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Monday, 19 November 2012

Bad hymns of the alius cantus tradition



Eccles has now reached number 14 in the Bad Hymns series. This time he has an interview (it is a spoof) with the author of "Go, the Mass is ended." If you were born after the glorious seventies and missed this gem, fear not, the internet is here and you can savour its profound contribution to the alius cantus school of liturgical music in the video above. The practical importance of the hymn is outlined by the composer:
Of course some traddy priests will insist on saying "Ite, Missa est," which nobody can understand. So the congregation just hangs around wondering what to do next.
Music minsters need to be aware of the danger in the hymn's specificity. If you are used to choosing hymns more or less at random from a diocesan Music Planner, you might make the mistake of scheduling this one for the offertory. By the second or third repetition of the command, people will be voting with their feet.

At the foot of Eccles' post there are links to the appraisal of other classics. If votes are allowed, I'd really like to see a post on "I watch the Sunrise." This is an important song which has, in the words of the author's official website:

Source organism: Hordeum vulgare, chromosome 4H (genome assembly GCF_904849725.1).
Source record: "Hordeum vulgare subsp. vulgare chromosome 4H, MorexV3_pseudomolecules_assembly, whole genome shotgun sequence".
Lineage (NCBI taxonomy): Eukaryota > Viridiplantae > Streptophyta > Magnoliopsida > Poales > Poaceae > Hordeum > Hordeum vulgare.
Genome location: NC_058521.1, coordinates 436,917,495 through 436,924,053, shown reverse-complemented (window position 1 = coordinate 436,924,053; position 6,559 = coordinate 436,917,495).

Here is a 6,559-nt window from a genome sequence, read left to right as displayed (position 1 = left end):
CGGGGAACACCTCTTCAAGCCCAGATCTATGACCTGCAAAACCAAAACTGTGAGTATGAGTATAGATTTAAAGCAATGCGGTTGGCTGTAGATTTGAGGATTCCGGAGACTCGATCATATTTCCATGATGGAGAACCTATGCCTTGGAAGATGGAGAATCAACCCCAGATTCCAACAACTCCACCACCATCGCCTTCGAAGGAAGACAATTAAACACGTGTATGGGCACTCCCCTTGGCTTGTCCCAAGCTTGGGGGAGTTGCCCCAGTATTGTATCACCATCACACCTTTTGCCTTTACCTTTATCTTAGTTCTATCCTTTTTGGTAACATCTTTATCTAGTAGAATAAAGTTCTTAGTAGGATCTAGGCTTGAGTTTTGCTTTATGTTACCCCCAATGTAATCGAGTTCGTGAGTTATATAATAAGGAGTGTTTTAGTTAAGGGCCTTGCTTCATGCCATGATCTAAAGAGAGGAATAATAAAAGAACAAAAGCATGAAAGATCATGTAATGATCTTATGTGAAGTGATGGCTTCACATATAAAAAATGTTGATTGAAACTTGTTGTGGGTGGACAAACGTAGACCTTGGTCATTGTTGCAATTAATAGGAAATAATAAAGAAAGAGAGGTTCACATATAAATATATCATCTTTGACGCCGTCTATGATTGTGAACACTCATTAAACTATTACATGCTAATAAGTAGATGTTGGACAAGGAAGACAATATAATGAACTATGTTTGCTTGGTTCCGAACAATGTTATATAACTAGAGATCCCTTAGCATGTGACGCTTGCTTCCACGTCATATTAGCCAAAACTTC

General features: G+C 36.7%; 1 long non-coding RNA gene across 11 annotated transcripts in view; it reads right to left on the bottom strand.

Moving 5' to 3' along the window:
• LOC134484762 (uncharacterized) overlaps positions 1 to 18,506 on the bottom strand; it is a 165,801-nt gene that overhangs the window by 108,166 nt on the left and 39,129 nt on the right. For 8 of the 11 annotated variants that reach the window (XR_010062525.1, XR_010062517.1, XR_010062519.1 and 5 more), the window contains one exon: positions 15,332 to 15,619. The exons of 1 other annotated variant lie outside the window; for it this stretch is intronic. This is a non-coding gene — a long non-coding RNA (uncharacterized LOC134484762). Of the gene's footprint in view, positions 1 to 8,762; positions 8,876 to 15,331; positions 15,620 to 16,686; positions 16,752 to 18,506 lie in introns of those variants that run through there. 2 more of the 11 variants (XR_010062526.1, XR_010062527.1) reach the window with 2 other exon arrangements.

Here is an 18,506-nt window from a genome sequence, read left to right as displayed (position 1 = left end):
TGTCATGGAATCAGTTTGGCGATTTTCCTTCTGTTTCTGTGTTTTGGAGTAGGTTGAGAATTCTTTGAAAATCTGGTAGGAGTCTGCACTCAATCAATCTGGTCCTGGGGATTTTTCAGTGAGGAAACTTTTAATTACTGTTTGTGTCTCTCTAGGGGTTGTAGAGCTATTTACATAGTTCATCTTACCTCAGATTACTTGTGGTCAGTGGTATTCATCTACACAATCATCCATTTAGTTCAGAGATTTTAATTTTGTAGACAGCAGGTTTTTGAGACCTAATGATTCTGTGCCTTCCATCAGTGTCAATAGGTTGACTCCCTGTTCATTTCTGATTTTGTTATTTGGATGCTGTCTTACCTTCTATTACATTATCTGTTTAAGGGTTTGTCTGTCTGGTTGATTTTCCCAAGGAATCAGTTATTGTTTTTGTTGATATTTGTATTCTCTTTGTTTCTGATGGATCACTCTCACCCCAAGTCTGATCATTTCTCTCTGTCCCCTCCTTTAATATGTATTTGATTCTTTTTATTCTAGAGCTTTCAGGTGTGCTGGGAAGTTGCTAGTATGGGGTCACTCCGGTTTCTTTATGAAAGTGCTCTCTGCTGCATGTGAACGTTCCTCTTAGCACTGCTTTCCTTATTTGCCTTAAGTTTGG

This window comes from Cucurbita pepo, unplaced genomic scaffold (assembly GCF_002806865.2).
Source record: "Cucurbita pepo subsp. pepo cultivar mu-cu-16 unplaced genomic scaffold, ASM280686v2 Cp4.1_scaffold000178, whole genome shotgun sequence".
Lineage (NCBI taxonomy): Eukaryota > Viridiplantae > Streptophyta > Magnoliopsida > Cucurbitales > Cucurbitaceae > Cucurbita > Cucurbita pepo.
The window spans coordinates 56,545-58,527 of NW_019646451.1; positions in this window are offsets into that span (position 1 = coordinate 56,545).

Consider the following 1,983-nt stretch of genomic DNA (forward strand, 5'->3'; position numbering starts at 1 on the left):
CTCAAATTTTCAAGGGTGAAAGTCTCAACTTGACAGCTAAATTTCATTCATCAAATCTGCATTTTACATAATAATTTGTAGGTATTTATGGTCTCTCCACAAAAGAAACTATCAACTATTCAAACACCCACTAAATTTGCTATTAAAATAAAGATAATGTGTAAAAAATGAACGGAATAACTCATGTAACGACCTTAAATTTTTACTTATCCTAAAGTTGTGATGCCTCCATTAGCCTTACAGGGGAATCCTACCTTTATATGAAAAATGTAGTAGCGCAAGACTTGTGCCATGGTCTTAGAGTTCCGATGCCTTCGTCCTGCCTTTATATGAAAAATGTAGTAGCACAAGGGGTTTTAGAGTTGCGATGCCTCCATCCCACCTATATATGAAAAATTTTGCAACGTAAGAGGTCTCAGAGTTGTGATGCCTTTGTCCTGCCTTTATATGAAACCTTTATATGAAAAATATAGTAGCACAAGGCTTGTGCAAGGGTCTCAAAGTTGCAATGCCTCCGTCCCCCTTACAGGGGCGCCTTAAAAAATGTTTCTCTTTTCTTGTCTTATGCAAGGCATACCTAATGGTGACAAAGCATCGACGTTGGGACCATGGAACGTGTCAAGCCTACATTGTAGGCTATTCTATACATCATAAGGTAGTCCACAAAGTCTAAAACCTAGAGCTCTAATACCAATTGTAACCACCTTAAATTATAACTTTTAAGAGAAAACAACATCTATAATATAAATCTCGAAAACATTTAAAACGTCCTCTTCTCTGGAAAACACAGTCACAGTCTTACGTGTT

featured on radio and television, in concerts and churches all around the world, including the score of an Australian film, an album of Daniel O'Donnell, "Faith and Inspiration", a 2004 episode of "Coronation Street" [Britain's longest running TV soap opera] and the BBC Three 2005 documentary, "Gypsy Wars".
Interestingly, rivalling Mozart, the song has been featured in a concert in a Church (scroll down the News Page to "Packed house at Walsingham") and earned an encore. Unlike Mozart's Vesperae solennes de Confessore, however, it is hard to think of a liturgical service for which "I watch the sunrise" would be suitable.

I expect it featured at the recent Great Wakering Memorial Hall Concert for C.A.M.E., ("the pseudonym for the four churches who frequently work together in Great Wakering.") According to the News report,
The meal was a four course with a wide and varied selection to chose from, washed down by a endless supply of fruit juices, and finally followed by coffee and tea. 
Just as well - "I watch the sunrise" is heady enough without adding any mood-altering substances to the mix.
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